2. Ownership of material. All materiel provided to a consumer for a selfemployment venture remains ACCES-VR property until the case is closed. An inventory of this material should be part of the case record. If the consumer withdraws from the venture, it fails, or ACCES-VR terminates involvement because of fraud, abuse, or serious problems, the counselor must retrieve whatever materiel is left. If the consumer fails to cooperate, the counselor should contact the Education Department Office of Counsel about possible legal action against the consumer. Materiel can either be stored within the Office for possible use by another consumer, sent to other Offices (after notification by memo that the materiel is available), or declared surplus according to Education Department procedures. This rule also applies to partnerships and franchises. Form VES-69, Ownership of Material, is used to notify the consumer that ACCES-VR retains possession of materiel while a case is active and to transfer materiel to a consumer after the case is closed. iii. Section 504 Requirements. A self-employment venture supported with ACCES-VR funds is a Federally funded enterprise subject to the requirements of Section 504 of the Rehabilitation Act of 1973 as amended.
    4. Level of Funding
      1. ACCES-VR may fund up to $11,000 of start-up costs. The cost of training for self-employment, or of site or vehicle modifications, is not included within this $11,000 limit. Applicable limits on the costs of site modification or vehicle modification are described in Sections 1340 and 1350 of the ACCES-VR Manual.
      2. A consumer's economic need contribution, if one is required, can be applied toward start-up costs or to the cost of training, business consultation, or vehicle modification, or to the consumer's equity contribution (see item c. below).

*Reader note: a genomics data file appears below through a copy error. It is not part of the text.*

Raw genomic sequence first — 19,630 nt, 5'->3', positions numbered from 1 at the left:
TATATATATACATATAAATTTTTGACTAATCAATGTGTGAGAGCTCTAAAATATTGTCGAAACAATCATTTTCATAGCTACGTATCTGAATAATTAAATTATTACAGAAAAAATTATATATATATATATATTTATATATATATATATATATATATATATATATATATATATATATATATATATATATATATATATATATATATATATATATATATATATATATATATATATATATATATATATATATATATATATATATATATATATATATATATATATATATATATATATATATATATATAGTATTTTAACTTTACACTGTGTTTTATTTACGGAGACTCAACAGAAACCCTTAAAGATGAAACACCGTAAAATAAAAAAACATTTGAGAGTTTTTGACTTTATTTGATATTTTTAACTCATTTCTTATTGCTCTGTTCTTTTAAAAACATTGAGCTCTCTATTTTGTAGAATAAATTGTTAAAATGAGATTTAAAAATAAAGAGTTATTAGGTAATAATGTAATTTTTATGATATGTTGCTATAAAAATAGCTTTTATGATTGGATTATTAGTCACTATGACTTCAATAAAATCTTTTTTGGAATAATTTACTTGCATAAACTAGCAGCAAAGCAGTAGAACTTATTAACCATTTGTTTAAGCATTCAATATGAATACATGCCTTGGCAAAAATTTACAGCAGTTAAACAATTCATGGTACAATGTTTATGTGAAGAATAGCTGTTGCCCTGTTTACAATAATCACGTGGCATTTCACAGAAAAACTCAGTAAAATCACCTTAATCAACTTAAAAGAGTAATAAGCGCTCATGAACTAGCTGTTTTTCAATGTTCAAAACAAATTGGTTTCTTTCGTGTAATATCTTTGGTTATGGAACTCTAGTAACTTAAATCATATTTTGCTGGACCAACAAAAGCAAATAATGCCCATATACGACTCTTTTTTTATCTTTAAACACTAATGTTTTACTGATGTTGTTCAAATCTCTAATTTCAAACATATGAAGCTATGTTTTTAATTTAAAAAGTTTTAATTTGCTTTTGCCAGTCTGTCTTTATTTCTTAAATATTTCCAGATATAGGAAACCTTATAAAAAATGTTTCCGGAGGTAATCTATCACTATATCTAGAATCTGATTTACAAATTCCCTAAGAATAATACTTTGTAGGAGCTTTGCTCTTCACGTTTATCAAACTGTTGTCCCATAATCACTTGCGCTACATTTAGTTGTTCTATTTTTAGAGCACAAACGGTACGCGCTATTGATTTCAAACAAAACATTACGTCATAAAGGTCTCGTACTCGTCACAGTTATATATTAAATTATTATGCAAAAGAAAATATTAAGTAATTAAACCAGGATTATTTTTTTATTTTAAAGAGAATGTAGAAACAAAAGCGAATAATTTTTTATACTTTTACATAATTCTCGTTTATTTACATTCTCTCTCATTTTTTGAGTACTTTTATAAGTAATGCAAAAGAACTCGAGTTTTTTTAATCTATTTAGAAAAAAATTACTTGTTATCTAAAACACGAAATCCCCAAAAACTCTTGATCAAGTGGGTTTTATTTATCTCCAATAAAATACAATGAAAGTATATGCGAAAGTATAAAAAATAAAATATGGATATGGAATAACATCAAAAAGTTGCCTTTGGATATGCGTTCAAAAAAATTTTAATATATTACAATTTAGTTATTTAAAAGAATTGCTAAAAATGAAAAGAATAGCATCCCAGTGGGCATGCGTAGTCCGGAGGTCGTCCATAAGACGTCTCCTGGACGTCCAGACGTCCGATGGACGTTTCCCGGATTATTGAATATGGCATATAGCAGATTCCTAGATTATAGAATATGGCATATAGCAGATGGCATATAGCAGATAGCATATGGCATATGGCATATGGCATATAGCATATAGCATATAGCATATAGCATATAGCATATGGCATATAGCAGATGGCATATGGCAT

3. In cases where ACCES-VR will contribute more than $5,000 in start-up costs, consumers must have equity (cash or materiel) in the selfemployment venture equal to at least 10 percent of the value of start-up costs to be funded by ACCES-VR. For example, if the total of start-up costs to be funded by ACCES-VR is $5,500, the consumer must contribute at least an additional $550 in either money or materiel, for a total investment in the business of $6,050. Similarly, if ACCES-VR is to contribute $11,000 in start-up costs, the consumer must contribute at least an additional $1,100 in money or materiel for a total investment in the business of $12,100. District Office managers must approve any request to substitute in-kind labor for a money or materiel equity contribution. If a consumer must make an economic need-determined contribution to the venture, that contribution can be used to satisfy part or all of the equity requirement.
  3. Training
    1. Training for self-employment can be paid for by ACCES-VR; the cost of such training is subject to a determination of economic need (see Section 247.11 and Section 247.13e of Regulations).
    2. Consumers can also receive training or assistance from other Federal, State or local programs.
    3. Federal programs include those funded by the Small Business Administration, the Job Training Partnership Act (JTPA), and the Social Security system. These are briefly described below.
      1. Small Business Administration
        1. Small Business Institutes (SBI's) and Small Business Development Centers (SBDC's) provide on site management counseling and practical training at colleges and universities for small business owners. There are at least 17 SBDC's in New York State.
        2. Pre-Business Workshops, cosponsored by the SBA and local agencies, provide information on finance, marketing, site selection and business organization.